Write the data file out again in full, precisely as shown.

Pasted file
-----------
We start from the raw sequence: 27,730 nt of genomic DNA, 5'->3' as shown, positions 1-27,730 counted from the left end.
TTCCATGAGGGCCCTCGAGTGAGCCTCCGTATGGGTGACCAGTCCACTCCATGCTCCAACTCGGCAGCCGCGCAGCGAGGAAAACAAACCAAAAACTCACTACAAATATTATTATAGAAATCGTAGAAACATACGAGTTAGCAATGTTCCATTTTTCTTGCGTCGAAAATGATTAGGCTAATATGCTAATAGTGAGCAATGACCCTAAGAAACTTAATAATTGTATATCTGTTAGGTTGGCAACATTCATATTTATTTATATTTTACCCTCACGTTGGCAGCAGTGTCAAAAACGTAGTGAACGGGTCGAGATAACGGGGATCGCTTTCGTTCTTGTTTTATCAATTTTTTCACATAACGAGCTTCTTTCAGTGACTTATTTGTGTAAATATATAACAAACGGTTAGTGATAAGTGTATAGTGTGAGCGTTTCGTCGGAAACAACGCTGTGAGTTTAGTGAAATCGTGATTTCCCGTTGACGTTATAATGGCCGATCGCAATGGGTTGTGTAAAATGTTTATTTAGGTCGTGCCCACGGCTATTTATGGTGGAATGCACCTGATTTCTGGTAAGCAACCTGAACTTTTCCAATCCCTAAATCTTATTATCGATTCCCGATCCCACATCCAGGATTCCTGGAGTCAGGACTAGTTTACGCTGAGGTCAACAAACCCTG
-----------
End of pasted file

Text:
We start from the raw sequence: 27,730 nt of genomic DNA, 5'->3' as shown, positions 1-27,730 counted from the left end.
TTCCATGAGGGCCCTCGAGTGAGCCTCCGTATGGGTGACCAGTCCACTCCATGCTCCAACTCGGCAGCCGCGCAGCGAGGAAAACAAACCAAAAACTCACTACAAATATTATTATAGAAATCGTAGAAACATACGAGTTAGCAATGTTCCATTTTTCTTGCGTCGAAAATGATTAGGCTAATATGCTAATAGTGAGCAATGACCCTAAGAAACTTAATAATTGTATATCTGTTAGGTTGGCAACATTCATATTTATTTATATTTTACCCTCACGTTGGCAGCAGTGTCAAAAACGTAGTGAACGGGTCGAGATAACGGGGATCGCTTTCGTTCTTGTTTTATCAATTTTTTCACATAACGAGCTTCTTTCAGTGACTTATTTGTGTAAATATATAACAAACGGTTAGTGATAAGTGTATAGTGTGAGCGTTTCGTCGGAAACAACGCTGTGAGTTTAGTGAAATCGTGATTTCCCGTTGACGTTATAATGGCCGATCGCAATGGGTTGTGTAAAATGTTTATTTAGGTCGTGCCCACGGCTATTTATGGTGGAATGCACCTGATTTCTGGTAAGCAACCTGAACTTTTCCAATCCCTAAATCTTATTATCGATTCCCGATCCCACATCCAGGATTCCTGGAGTCAGGACTAGTTTACGCTGAGGTCAACAAACCCTG